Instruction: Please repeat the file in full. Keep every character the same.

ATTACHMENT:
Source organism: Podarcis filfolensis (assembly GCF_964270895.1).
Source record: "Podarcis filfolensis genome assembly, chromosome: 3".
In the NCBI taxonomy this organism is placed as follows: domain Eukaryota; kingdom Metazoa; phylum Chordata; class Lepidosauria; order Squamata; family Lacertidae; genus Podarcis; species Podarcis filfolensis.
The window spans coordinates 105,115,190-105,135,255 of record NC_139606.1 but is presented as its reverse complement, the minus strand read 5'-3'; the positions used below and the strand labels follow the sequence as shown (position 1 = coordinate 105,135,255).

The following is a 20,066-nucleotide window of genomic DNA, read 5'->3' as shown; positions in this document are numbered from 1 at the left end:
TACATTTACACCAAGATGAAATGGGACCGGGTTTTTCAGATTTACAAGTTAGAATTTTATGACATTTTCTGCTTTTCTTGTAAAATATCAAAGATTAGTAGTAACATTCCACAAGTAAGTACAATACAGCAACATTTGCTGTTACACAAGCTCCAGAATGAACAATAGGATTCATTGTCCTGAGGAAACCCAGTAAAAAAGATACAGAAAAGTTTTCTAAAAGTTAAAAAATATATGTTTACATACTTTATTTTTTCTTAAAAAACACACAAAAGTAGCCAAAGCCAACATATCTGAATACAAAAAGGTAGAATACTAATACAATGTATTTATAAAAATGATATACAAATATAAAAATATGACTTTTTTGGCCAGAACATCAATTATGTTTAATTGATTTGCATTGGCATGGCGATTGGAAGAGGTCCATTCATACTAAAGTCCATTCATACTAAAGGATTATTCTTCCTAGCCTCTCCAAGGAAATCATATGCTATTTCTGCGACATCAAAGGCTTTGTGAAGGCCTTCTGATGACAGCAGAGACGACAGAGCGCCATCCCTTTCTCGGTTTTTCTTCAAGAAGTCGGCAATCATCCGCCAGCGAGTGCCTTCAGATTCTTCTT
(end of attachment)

Source organism: Podarcis filfolensis (assembly GCF_964270895.1).
Source record: "Podarcis filfolensis genome assembly, chromosome: 3".
In the NCBI taxonomy this organism is placed as follows: domain Eukaryota; kingdom Metazoa; phylum Chordata; class Lepidosauria; order Squamata; family Lacertidae; genus Podarcis; species Podarcis filfolensis.
The window spans coordinates 105,115,190-105,135,255 of record NC_139606.1 but is presented as its reverse complement, the minus strand read 5'-3'; the positions used below and the strand labels follow the sequence as shown (position 1 = coordinate 105,135,255).

The following is a 20,066-nucleotide window of genomic DNA, read 5'->3' as shown; positions in this document are numbered from 1 at the left end:
TACATTTACACCAAGATGAAATGGGACCGGGTTTTTCAGATTTACAAGTTAGAATTTTATGACATTTTCTGCTTTTCTTGTAAAATATCAAAGATTAGTAGTAACATTCCACAAGTAAGTACAATACAGCAACATTTGCTGTTACACAAGCTCCAGAATGAACAATAGGATTCATTGTCCTGAGGAAACCCAGTAAAAAAGATACAGAAAAGTTTTCTAAAAGTTAAAAAATATATGTTTACATACTTTATTTTTTCTTAAAAAACACACAAAAGTAGCCAAAGCCAACATATCTGAATACAAAAAGGTAGAATACTAATACAATGTATTTATAAAAATGATATACAAATATAAAAATATGACTTTTTTGGCCAGAACATCAATTATGTTTAATTGATTTGCATTGGCATGGCGATTGGAAGAGGTCCATTCATACTAAAGTCCATTCATACTAAAGGATTATTCTTCCTAGCCTCTCCAAGGAAATCATATGCTATTTCTGCGACATCAAAGGCTTTGTGAAGGCCTTCTGATGACAGCAGAGACGACAGAGCGCCATCCCTTTCTCGGTTTTTCTTCAAGAAGTCGGCAATCATCCGCCAGCGAGTGCCTTCAGATTCTTCTT